Protein, not sugar, good for energy boost
By Liz Lockhart
A new study suggests that it is protein, not sugar, that stimulates cells which keep us thin and awake.
The research, which is published in the journal Neuron, has found that protein activates the cells which are responsible for keeping us awake and burning calories. The researchers suggest that this has implications for understanding obesity and sleep disorders.
Wakefulness and the expenditure of energy are dependent on ‘orexin cells’. These cells secrete a stimulant known as orexin/hypocretin in the brain. Reduced activity in these particular cells has been linked to weight gain and can also cause narcolepsy.
The actions of different nutrients on orexin cells were compared by scientists from the University of Cambridge. Amino acids, nutrients found in proteins such as egg whites, stimulate orexin neurons much more than other nutrients the researchers found.
‘Sleep patterns, health and body weight are intertwined. Shift work, as well as poor diet, can lead to obesity,’ said Dr. Denis Burdakov of the Department of Pharmacology and Institute of Metabolic Science. Dr. Burdakov is the lead author of this study.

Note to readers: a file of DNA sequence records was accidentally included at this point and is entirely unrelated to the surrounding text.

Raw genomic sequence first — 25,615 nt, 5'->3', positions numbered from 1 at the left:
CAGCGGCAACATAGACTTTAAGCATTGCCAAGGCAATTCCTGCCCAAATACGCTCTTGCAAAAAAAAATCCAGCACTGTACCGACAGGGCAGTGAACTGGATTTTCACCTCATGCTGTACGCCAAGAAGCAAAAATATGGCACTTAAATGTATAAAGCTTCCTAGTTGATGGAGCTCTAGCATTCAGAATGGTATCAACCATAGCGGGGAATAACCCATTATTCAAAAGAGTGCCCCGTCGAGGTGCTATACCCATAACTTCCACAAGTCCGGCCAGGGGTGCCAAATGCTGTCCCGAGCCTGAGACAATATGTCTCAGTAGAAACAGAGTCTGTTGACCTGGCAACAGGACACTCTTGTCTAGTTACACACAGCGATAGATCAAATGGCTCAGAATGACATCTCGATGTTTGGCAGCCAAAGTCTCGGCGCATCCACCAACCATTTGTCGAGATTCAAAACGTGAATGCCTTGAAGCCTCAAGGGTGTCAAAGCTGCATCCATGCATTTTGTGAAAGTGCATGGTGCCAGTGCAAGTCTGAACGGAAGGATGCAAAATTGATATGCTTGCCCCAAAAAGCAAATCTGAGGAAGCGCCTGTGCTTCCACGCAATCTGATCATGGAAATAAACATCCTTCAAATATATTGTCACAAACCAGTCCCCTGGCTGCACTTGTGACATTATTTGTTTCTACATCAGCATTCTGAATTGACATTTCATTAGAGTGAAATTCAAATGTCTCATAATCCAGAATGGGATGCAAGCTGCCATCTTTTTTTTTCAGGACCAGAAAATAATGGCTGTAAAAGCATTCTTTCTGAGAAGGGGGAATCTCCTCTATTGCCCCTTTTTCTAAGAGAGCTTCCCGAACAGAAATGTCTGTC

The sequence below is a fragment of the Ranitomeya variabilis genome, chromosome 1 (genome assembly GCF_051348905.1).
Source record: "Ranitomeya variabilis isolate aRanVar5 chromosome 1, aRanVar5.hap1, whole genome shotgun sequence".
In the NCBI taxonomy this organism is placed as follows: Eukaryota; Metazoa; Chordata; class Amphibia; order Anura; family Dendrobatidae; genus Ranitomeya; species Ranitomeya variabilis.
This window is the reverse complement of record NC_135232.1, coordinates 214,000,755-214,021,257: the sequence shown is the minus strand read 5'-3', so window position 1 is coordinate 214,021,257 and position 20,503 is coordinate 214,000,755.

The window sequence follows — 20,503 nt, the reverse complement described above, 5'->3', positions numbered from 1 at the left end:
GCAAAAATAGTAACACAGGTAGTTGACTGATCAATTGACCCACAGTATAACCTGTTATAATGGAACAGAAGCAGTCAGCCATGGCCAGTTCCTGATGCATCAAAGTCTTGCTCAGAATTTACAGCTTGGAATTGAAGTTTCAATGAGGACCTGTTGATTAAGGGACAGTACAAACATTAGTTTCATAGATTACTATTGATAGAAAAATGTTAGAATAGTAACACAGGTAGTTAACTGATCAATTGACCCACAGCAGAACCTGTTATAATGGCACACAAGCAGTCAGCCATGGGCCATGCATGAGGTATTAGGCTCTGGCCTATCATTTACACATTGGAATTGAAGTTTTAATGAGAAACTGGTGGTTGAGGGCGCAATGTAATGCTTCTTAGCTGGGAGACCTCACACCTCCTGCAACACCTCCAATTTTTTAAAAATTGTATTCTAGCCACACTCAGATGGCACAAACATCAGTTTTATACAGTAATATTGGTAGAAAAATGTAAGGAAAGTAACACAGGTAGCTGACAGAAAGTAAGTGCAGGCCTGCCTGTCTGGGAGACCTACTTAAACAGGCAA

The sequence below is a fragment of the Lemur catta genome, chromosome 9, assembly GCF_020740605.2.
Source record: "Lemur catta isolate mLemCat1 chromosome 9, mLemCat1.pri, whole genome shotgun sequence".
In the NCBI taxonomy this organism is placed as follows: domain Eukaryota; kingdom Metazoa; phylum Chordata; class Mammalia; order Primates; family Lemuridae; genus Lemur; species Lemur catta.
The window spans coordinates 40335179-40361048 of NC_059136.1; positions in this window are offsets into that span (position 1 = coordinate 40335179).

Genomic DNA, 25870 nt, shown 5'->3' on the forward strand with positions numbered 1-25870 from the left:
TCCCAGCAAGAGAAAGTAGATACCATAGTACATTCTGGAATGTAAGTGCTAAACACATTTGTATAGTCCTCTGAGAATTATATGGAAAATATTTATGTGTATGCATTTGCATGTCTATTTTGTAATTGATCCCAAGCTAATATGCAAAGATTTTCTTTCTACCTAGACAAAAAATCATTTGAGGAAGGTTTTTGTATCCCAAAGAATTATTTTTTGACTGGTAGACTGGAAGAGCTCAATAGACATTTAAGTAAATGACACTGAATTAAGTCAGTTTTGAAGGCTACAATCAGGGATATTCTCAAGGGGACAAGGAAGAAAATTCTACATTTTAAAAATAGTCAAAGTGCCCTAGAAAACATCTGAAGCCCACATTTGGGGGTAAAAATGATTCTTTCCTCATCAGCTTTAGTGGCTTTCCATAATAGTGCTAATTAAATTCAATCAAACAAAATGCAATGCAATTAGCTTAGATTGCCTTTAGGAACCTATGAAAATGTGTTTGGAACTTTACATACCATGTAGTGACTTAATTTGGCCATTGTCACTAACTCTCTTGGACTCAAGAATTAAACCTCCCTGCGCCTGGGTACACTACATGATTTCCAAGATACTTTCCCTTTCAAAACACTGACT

‘Electrical impulses emitted by orexin cells stimulate wakefulness and tell the body to burn calories. We wondered whether dietary nutrients alter those impulses,’ he added.
In this study the researchers highlighted the orexin cells with genetically targeted fluorescence in mouse brains. Orexin cells are scarce and difficult to find. They found that amino acids stimulate orexin cells.
Work which was previously conducted by this group found that glucose blocks orexin cells and so the researchers also examined the interactions between sugar and protein. They discovered that amino acids stop glucose from blocking orexin cells, in other words protein negated the effects of sugar on the cells.
It is hoped that these findings may explain previously unexplained observations which showed that protein meals can have the effect of making people feel less calm and more alert than carbohydrate meals.
‘What is exciting is to have a rational way to ‘tune’ select brain cells to be more or less active by deciding what food to eat. Not all brain cells are simply turned on by all nutrients. Dietary composition is critical,’ said Dr. Burdakov.
‘To compat obesity and insomnia in today’s society, we need more information on how diet affects sleep and appetite cells. For now, research suggests that if you have a choice between jam on toast or egg whites on toast, go for the latter. Even though the two may contain the same number of calories, having a bit of protein will tell the body to burn more calories out of those consumed,’ Burdakov concluded.